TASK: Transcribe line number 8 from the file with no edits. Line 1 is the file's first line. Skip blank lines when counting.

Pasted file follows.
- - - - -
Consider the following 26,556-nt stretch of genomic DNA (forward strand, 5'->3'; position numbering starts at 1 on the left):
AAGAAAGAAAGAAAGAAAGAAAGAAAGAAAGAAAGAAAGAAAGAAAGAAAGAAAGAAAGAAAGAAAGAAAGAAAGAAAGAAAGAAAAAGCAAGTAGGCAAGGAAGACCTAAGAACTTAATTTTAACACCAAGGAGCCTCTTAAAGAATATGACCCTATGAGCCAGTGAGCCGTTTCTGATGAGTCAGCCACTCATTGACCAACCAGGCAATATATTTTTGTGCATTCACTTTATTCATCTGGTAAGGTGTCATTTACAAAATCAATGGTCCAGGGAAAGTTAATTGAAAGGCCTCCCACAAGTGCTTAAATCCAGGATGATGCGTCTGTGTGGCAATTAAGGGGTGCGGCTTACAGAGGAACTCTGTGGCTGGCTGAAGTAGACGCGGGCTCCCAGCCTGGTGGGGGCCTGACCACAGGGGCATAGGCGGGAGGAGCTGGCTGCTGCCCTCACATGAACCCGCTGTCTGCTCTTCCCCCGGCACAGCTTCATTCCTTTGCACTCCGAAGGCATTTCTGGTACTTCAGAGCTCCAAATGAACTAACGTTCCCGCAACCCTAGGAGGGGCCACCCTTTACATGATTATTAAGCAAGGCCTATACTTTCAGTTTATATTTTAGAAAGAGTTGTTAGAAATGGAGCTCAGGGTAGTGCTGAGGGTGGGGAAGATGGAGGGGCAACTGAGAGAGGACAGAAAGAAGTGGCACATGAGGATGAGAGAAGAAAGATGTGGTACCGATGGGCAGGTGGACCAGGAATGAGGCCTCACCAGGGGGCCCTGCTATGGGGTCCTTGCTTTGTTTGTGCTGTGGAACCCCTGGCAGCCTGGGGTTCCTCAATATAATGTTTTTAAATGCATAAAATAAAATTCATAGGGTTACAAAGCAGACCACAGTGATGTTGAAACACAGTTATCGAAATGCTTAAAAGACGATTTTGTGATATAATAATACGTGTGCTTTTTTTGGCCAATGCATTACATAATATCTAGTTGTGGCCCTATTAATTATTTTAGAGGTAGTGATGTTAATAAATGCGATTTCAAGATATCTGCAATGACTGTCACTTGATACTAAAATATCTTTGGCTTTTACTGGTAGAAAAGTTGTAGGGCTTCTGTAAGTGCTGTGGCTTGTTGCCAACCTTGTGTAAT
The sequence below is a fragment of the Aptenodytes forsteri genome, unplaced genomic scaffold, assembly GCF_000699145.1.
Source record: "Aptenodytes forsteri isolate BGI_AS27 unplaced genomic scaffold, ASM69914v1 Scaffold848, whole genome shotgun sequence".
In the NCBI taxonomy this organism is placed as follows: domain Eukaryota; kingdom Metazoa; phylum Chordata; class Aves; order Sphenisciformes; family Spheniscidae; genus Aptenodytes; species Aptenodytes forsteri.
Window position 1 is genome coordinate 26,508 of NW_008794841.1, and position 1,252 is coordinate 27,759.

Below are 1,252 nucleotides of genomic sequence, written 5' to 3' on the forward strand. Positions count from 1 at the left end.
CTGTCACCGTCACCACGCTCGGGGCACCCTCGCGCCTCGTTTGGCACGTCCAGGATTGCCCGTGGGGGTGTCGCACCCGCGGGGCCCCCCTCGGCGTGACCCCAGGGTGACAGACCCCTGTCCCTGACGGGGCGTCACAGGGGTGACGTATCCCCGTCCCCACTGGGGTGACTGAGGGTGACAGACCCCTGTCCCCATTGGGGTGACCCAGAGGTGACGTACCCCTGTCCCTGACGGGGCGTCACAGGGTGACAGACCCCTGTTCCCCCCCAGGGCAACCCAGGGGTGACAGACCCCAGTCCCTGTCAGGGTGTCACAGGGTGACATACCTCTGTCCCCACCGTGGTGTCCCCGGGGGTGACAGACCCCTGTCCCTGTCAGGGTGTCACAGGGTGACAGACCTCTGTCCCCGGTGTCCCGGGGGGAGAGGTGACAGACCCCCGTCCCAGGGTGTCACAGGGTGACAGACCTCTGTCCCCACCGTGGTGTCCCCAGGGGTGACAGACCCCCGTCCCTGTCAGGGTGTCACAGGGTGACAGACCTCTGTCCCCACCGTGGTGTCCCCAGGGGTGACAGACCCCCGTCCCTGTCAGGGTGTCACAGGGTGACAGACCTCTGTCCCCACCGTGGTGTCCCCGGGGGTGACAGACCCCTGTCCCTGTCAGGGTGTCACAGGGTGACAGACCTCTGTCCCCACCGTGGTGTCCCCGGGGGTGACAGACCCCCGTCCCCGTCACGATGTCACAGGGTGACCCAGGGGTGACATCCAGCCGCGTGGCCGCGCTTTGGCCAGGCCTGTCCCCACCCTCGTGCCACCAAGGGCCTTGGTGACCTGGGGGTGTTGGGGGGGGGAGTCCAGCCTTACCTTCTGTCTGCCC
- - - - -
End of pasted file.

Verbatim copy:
CTGTCACCGTCACCACGCTCGGGGCACCCTCGCGCCTCGTTTGGCACGTCCAGGATTGCCCGTGGGGGTGTCGCACCCGCGGGGCCCCCCTCGGCGTGACCCCAGGGTGACAGACCCCTGTCCCTGACGGGGCGTCACAGGGGTGACGTATCCCCGTCCCCACTGGGGTGACTGAGGGTGACAGACCCCTGTCCCCATTGGGGTGACCCAGAGGTGACGTACCCCTGTCCCTGACGGGGCGTCACAGGGTGACAGACCCCTGTTCCCCCCCAGGGCAACCCAGGGGTGACAGACCCCAGTCCCTGTCAGGGTGTCACAGGGTGACATACCTCTGTCCCCACCGTGGTGTCCCCGGGGGTGACAGACCCCTGTCCCTGTCAGGGTGTCACAGGGTGACAGACCTCTGTCCCCGGTGTCCCGGGGGGAGAGGTGACAGACCCCCGTCCCAGGGTGTCACAGGGTGACAGACCTCTGTCCCCACCGTGGTGTCCCCAGGGGTGACAGACCCCCGTCCCTGTCAGGGTGTCACAGGGTGACAGACCTCTGTCCCCACCGTGGTGTCCCCAGGGGTGACAGACCCCCGTCCCTGTCAGGGTGTCACAGGGTGACAGACCTCTGTCCCCACCGTGGTGTCCCCGGGGGTGACAGACCCCTGTCCCTGTCAGGGTGTCACAGGGTGACAGACCTCTGTCCCCACCGTGGTGTCCCCGGGGGTGACAGACCCCCGTCCCCGTCACGATGTCACAGGGTGACCCAGGGGTGACATCCAGCCGCGTGGCCGCGCTTTGGCCAGGCCTGTCCCCACCCTCGTGCCACCAAGGGCCTTGGTGACCTGGGGGTGTTGGGGGGGGGAGTCCAGCCTTACCTTCTGTCTGCCC